Matthew Taylor’s Modern Working Practices report | The Osborne Clarke view

Matthew Taylor’s much anticipated review of Modern Working Practices was published today and there is a lot to digest.  The wide-ranging recommendations encompass many aspects of the working relationship and, if put into practice, will herald the most ambitious overhaul of working conditions in recent times.  It is now for the government to decide how to take forward the myriad recommendations – no mean feat with Brexit negotiations already in progress.

Click here to read a summary of the key recommendations to the government within the report.

Below we set out the view of two Osborne Clarke experts that are helping businesses prepare for the Future of Work.

Kevin Barrow, specialist in staffing/contingent workforce, comments:

Perhaps the most far-reaching proposal in the Taylor review is the idea that all payments to gig workers should be via platforms rather than in cash. To many, this may seem obvious and relatively non-revolutionary as we move to increasingly cashless economy. But as soon as payments are made via some sort of designated electronic platform, it becomes much easier for the tax authorities and others to monitor how much is paid to whom in any given period. HMRC has recently completed a consultation about potentially increasing its data gathering powers relating to payment intermediaries. Some would speculate that when HMRC gathers data it will start using it to assess people for tax, NICs and VAT, and to check compliance with the national minimum wage legislation (for which HMRC are the enforcement authority). I predict that an industry of (perhaps licensed) intermediaries will come into being who specialise in partnering with gig economy platforms to handle all payment, tax and compliance issues. It is even possible that the much-disparaged umbrella company industry will move into this space.

Another big question is whether the gig workers Matthew Taylor is trying to protect are already protected.  If individuals fall within the definition of “dependent contractor” they should in most cases already be entitled to certain worker related rights. The current tests, determining whether someone has “worker” rights to minimum wage and paid holiday, relate to having a contract with someone to supply their work personally for a reward and not as part of a business they are conducting (which is probably the same as saying they are not “dependent”). Matthew Taylor’s report may therefore have the main immediate impact of alerting all to the likelihood that a number of gig workers already have rights to minimum pay and paid holiday, which may encourage some individuals to make claims when previously they would not have done.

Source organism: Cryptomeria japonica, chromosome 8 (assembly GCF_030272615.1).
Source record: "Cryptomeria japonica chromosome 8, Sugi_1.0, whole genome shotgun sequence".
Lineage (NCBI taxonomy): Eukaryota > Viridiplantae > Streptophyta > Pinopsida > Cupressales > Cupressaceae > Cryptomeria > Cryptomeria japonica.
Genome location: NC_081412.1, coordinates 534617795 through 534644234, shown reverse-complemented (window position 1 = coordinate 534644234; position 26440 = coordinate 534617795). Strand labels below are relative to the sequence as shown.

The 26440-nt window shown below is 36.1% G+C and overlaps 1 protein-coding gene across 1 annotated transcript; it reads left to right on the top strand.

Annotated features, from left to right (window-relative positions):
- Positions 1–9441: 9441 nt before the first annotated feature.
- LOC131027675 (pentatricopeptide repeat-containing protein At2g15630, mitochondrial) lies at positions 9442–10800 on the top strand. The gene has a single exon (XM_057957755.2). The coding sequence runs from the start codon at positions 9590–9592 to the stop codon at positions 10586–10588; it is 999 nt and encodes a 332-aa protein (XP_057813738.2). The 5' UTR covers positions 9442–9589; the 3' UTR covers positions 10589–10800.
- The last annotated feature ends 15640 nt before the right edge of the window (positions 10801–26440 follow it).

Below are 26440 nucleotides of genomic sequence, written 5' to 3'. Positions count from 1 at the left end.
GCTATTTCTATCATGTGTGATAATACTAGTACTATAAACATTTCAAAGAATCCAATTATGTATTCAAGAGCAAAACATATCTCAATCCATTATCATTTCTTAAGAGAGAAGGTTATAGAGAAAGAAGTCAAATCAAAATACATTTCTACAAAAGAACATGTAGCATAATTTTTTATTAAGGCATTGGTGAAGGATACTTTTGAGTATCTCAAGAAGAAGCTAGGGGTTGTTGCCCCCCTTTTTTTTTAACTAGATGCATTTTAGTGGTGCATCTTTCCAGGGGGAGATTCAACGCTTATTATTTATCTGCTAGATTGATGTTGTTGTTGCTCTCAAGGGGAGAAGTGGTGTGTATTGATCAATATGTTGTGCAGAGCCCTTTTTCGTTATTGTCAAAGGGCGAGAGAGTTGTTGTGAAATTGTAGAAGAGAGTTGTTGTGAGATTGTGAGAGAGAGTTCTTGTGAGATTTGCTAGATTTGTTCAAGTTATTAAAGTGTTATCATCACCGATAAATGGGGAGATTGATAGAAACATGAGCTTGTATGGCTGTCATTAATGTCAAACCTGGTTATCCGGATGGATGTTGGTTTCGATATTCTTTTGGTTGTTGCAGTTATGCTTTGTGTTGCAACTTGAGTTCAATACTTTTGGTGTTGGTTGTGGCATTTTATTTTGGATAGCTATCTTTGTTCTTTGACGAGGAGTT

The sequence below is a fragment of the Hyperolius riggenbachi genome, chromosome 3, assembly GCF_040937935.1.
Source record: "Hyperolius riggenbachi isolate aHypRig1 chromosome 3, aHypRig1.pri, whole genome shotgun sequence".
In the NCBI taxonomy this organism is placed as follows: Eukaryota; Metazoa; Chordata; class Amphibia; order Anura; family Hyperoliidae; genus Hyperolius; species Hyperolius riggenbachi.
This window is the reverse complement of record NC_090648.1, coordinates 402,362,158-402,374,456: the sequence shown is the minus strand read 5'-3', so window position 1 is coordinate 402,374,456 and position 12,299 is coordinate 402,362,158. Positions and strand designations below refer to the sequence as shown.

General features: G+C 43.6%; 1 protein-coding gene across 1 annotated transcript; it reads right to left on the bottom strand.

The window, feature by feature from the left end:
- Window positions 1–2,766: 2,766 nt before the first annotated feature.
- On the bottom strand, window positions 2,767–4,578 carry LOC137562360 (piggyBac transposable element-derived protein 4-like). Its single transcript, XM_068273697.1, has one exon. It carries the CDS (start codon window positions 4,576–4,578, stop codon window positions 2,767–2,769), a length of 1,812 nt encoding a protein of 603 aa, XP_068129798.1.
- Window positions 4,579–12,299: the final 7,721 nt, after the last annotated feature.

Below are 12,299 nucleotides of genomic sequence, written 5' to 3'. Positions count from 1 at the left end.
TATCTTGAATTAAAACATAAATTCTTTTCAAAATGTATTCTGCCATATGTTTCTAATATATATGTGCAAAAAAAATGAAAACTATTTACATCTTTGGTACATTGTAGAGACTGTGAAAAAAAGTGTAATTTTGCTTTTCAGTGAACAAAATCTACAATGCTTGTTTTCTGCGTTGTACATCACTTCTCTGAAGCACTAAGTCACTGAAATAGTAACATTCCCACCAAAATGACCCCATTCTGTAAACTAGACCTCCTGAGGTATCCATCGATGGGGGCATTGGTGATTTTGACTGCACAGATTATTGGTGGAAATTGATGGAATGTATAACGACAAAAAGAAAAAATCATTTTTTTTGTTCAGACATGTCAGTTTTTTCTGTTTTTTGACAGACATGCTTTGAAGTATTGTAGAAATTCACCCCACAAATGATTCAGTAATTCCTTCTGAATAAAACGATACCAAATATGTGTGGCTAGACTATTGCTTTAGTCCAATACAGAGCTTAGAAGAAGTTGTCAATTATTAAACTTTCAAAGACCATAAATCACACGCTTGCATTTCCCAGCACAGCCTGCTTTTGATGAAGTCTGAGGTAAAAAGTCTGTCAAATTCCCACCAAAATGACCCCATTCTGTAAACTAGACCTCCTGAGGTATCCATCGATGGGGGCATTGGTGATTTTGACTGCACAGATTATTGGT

Matthew Taylor appears to suggest that where relevant gig workers are paid by the task then they should be paid at least 120% of the national minimum wage for the time the task “should” have taken. How long a task should take will, he suggests, be based on how long the task would take to do if performed by an average person working averagely hard. Legislation about this could, in the longer run, have a more fundamental impact on working practices in the gig economy than the “dependent worker” suggestion. However, “average time to take” mechanism may be easier to apply in some industries than in others. For example, it will be interesting to see how in practice it will apply to one-off handymen or cleaning roles performed by some gig workers? And what about the difficult issue of whether a gig worker should be paid for waiting time, when they are simultaneously logged onto different apps while waiting: who should pay minimum wage for that? I think there could be quite a long period of further consultation necessary before this measure becomes law.

Julian Hemming, Partner and co-chair of Osborne Clarke’s international employment law group, comments:

As the Taylor report makes clear on page 39, one area of primary legislation that should be looked at is the right that employees have to a” written statement of their particulars of employment”, which must be given to them not later than two months after the beginning of their employment.

As the economy changes in the ways highlighted by the Report, this statutory requirement has remained largely unchanged since it was introduced in 1963. As the Taylor report suggests, there is a clear case now to revaluate the terms and conditions that must be given to employees and should be given to “dependent contractors” on day one. This could include a clear statement of the terms that apply to employees only and which do not apply to dependent contractors and the reasons why the business believes these differences should apply. This could require businesses to give thought to the status of the individual at the outset and also give the individual an opportunity to challenge why they are not getting the statutory terms that apply to employees.

The power that Employment Tribunals already have to determine particulars of employment could be extended to provide for 30 minute hearings by appointment to determine areas of dispute where the tribunals can substitute their own view (as they can already for employees). That coupled with the power to award compensation, as Taylor suggests, should give all parties the incentive not to miss the appointment.  I have seen this kind of rapid hearing process work very successfully in Spain and it could be adapted to work here.

We are helping countless businesses to prepare for all of the issues discussed in this article through our Future of Work initiative (see more here). If you would like to discuss how we can help your business, please contact one of our experts below or your usual Osborne Clarke contact.

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